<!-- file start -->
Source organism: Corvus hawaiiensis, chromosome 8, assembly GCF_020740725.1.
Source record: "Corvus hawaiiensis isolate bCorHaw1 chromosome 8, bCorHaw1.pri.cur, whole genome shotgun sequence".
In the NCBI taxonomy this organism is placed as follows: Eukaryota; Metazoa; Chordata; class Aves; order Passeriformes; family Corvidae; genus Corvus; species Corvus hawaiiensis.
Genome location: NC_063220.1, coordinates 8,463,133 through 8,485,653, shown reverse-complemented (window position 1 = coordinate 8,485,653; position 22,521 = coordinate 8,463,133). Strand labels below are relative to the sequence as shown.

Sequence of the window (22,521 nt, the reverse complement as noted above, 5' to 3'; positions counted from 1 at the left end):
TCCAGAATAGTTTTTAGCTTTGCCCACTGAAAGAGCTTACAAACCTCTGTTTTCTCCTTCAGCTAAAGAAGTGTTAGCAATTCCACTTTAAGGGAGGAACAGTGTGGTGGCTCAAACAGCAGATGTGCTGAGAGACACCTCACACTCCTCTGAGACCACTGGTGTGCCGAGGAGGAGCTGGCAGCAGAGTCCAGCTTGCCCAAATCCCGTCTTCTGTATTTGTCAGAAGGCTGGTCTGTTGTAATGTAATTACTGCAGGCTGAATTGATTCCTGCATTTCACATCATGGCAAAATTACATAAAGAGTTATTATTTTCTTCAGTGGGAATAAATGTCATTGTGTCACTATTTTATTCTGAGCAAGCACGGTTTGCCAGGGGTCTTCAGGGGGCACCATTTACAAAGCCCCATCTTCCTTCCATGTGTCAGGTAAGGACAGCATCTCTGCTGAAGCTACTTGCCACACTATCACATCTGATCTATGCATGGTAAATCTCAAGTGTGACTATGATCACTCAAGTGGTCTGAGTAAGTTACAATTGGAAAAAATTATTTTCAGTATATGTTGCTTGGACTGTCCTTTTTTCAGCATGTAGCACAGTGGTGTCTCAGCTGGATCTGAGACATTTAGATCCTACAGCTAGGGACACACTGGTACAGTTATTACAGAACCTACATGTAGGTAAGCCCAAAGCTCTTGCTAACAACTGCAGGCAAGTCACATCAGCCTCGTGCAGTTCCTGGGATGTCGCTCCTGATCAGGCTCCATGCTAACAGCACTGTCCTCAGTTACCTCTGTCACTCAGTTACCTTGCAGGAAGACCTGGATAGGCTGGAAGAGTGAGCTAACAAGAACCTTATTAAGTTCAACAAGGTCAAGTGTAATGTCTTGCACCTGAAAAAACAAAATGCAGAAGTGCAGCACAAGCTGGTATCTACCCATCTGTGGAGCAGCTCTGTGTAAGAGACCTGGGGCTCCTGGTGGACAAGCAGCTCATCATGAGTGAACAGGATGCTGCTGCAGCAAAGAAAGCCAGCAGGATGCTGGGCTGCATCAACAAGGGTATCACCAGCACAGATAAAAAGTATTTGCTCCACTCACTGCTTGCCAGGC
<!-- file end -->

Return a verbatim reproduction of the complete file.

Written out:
Source organism: Corvus hawaiiensis, chromosome 8, assembly GCF_020740725.1.
Source record: "Corvus hawaiiensis isolate bCorHaw1 chromosome 8, bCorHaw1.pri.cur, whole genome shotgun sequence".
In the NCBI taxonomy this organism is placed as follows: Eukaryota; Metazoa; Chordata; class Aves; order Passeriformes; family Corvidae; genus Corvus; species Corvus hawaiiensis.
Genome location: NC_063220.1, coordinates 8,463,133 through 8,485,653, shown reverse-complemented (window position 1 = coordinate 8,485,653; position 22,521 = coordinate 8,463,133). Strand labels below are relative to the sequence as shown.

Sequence of the window (22,521 nt, the reverse complement as noted above, 5' to 3'; positions counted from 1 at the left end):
TCCAGAATAGTTTTTAGCTTTGCCCACTGAAAGAGCTTACAAACCTCTGTTTTCTCCTTCAGCTAAAGAAGTGTTAGCAATTCCACTTTAAGGGAGGAACAGTGTGGTGGCTCAAACAGCAGATGTGCTGAGAGACACCTCACACTCCTCTGAGACCACTGGTGTGCCGAGGAGGAGCTGGCAGCAGAGTCCAGCTTGCCCAAATCCCGTCTTCTGTATTTGTCAGAAGGCTGGTCTGTTGTAATGTAATTACTGCAGGCTGAATTGATTCCTGCATTTCACATCATGGCAAAATTACATAAAGAGTTATTATTTTCTTCAGTGGGAATAAATGTCATTGTGTCACTATTTTATTCTGAGCAAGCACGGTTTGCCAGGGGTCTTCAGGGGGCACCATTTACAAAGCCCCATCTTCCTTCCATGTGTCAGGTAAGGACAGCATCTCTGCTGAAGCTACTTGCCACACTATCACATCTGATCTATGCATGGTAAATCTCAAGTGTGACTATGATCACTCAAGTGGTCTGAGTAAGTTACAATTGGAAAAAATTATTTTCAGTATATGTTGCTTGGACTGTCCTTTTTTCAGCATGTAGCACAGTGGTGTCTCAGCTGGATCTGAGACATTTAGATCCTACAGCTAGGGACACACTGGTACAGTTATTACAGAACCTACATGTAGGTAAGCCCAAAGCTCTTGCTAACAACTGCAGGCAAGTCACATCAGCCTCGTGCAGTTCCTGGGATGTCGCTCCTGATCAGGCTCCATGCTAACAGCACTGTCCTCAGTTACCTCTGTCACTCAGTTACCTTGCAGGAAGACCTGGATAGGCTGGAAGAGTGAGCTAACAAGAACCTTATTAAGTTCAACAAGGTCAAGTGTAATGTCTTGCACCTGAAAAAACAAAATGCAGAAGTGCAGCACAAGCTGGTATCTACCCATCTGTGGAGCAGCTCTGTGTAAGAGACCTGGGGCTCCTGGTGGACAAGCAGCTCATCATGAGTGAACAGGATGCTGCTGCAGCAAAGAAAGCCAGCAGGATGCTGGGCTGCATCAACAAGGGTATCACCAGCACAGATAAAAAGTATTTGCTCCACTCACTGCTTGCCAGGC